One Warm Line:
The Legacy of Stan Rogers

directed by Alan
Collins & Robert Lang
(Kensington, 1989)

It's fortunate indeed that those who never had the privilege of seeing Stan Rogers perform his songs have this opportunity to see him on film.

Stan Rogers, the Canadian folksinger who died in an airplane fire in 1983, really only had about six years of fame during his lifetime. Since then, thanks to word of mouth and the Canadian Broadcasting Corp., Stan has become larger than life, the quintessential Canadian folksinger.

One Warm Line captures the essence of Stan and presents some of his best-loved songs in a way never before seen, and lets him tell his own story of how he came to practice his craft. The film also gives voice to members of his family.

The song that has become known in some circles as "Canada's second national anthem," "Northwest Passage," provides a powerful opening scene with concert footage of Stan, Garnet and band with scenes of ships coming to grief in the Arctic ice, as he sings the line "to find the hand of Franklin reaching for the Beaufort Sea."

One Warm Line continues with a mix of live music and interviews, including Stan talking about his own work. Then there's an amazing moment when we see a series of still photographs, as Connie Kaldor describes Stan's last concert in Texas, we hear the faint echoes of "Forty-Five Years" in the background, and you realize he is gone.

We hear many of his classics such as "Barrett's Privateers," "The Jeannie C," "The Field Behind the Plow," "The Mary Ellen Carter," "Fogarty's Cove" and "The Lock-Keeper" and "Make and Break Harbour." The rollicking version of "Barrett's Privateers" with Ryan's Fancy is a highlight. These are among Stan's unforgettable contributions to folk.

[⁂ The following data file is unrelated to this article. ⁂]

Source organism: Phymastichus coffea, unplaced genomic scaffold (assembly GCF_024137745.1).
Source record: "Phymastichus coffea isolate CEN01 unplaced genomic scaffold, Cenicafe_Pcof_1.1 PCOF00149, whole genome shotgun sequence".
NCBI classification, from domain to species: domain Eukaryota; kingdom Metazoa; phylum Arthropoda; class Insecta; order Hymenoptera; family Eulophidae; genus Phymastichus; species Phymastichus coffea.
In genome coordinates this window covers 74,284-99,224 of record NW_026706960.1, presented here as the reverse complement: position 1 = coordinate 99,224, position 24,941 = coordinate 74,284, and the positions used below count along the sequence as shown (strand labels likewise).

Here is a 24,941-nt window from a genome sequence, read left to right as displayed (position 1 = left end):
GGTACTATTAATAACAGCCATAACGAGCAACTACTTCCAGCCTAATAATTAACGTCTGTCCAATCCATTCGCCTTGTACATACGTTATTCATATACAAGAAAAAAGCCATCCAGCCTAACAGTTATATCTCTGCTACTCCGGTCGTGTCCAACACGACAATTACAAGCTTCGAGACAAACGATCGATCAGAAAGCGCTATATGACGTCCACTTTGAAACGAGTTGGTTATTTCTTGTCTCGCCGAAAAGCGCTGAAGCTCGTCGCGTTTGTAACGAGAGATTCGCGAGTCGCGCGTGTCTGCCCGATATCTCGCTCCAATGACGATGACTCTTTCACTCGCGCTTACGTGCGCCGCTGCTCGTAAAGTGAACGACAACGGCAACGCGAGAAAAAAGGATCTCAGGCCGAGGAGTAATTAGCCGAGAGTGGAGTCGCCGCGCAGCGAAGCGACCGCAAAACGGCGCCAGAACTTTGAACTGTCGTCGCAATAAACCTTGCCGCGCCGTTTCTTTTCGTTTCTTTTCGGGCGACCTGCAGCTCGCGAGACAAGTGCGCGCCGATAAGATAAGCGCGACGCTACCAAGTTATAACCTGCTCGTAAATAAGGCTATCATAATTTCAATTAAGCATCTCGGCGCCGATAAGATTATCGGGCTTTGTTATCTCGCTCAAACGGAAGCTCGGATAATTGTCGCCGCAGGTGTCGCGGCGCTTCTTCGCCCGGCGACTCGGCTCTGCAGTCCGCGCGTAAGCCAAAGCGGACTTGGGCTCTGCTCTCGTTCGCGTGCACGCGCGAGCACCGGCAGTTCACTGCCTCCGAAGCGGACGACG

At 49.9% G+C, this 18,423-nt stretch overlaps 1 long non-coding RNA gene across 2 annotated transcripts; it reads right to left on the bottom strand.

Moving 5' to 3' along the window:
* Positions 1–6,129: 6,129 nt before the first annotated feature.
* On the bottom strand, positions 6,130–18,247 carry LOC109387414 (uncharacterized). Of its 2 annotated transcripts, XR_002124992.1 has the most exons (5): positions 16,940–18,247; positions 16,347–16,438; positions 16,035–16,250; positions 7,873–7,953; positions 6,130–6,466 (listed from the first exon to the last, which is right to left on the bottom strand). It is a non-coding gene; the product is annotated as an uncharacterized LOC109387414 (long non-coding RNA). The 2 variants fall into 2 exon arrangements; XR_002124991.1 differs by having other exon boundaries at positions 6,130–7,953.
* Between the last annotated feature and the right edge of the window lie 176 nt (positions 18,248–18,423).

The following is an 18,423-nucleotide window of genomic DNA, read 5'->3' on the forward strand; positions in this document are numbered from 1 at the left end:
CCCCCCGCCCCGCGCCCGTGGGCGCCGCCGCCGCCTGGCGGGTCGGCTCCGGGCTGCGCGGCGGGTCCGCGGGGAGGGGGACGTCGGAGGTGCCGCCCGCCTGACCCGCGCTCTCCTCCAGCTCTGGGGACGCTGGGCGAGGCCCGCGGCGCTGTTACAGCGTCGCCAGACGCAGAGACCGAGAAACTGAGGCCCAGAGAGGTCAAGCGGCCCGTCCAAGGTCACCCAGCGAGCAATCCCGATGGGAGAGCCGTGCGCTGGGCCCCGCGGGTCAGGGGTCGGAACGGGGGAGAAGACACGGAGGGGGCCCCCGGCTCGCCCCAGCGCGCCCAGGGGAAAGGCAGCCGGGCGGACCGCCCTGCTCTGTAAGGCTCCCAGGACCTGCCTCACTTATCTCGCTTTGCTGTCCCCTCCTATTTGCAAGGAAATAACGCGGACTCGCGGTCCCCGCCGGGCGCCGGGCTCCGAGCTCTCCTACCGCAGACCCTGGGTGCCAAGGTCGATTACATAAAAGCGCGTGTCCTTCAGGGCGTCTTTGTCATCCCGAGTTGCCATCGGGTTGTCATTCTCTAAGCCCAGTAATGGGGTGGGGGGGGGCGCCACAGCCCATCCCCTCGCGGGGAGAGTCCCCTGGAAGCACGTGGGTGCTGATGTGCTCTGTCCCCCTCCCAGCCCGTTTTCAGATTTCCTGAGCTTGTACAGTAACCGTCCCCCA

The interviews (with perhaps two exceptions) are powerful accounts of the man and his music. One sailor testifies that Stan's "Mary Ellen Carter" and it's "rise again" chorus literally saved his life in a shipwreck. Another fisherman says, "I've been fishing all my life, boy and man, and you say things in your song ('The Jeannie C') that I don't even dare think."

If there's any criticism of the film, they are minor. There is one unexplained sequence where a Basque fishing boat is shown and Stan is saying "Canadians are like puppies, we have to grow up and show our teeth," -- I can guess at what this might mean but it's not at all explained in the film. And the interviewees aren't always identified (at least on the version I saw).

One Warm Line is a fine introduction to Stan Rogers and his music. For those in the know, it's a welcome reminder of his legacy. As Stan might have said: "Your local library should have a copy. If they don't, ask 'why not?'"

- Rambles
written by David Cox
published 30 November 2002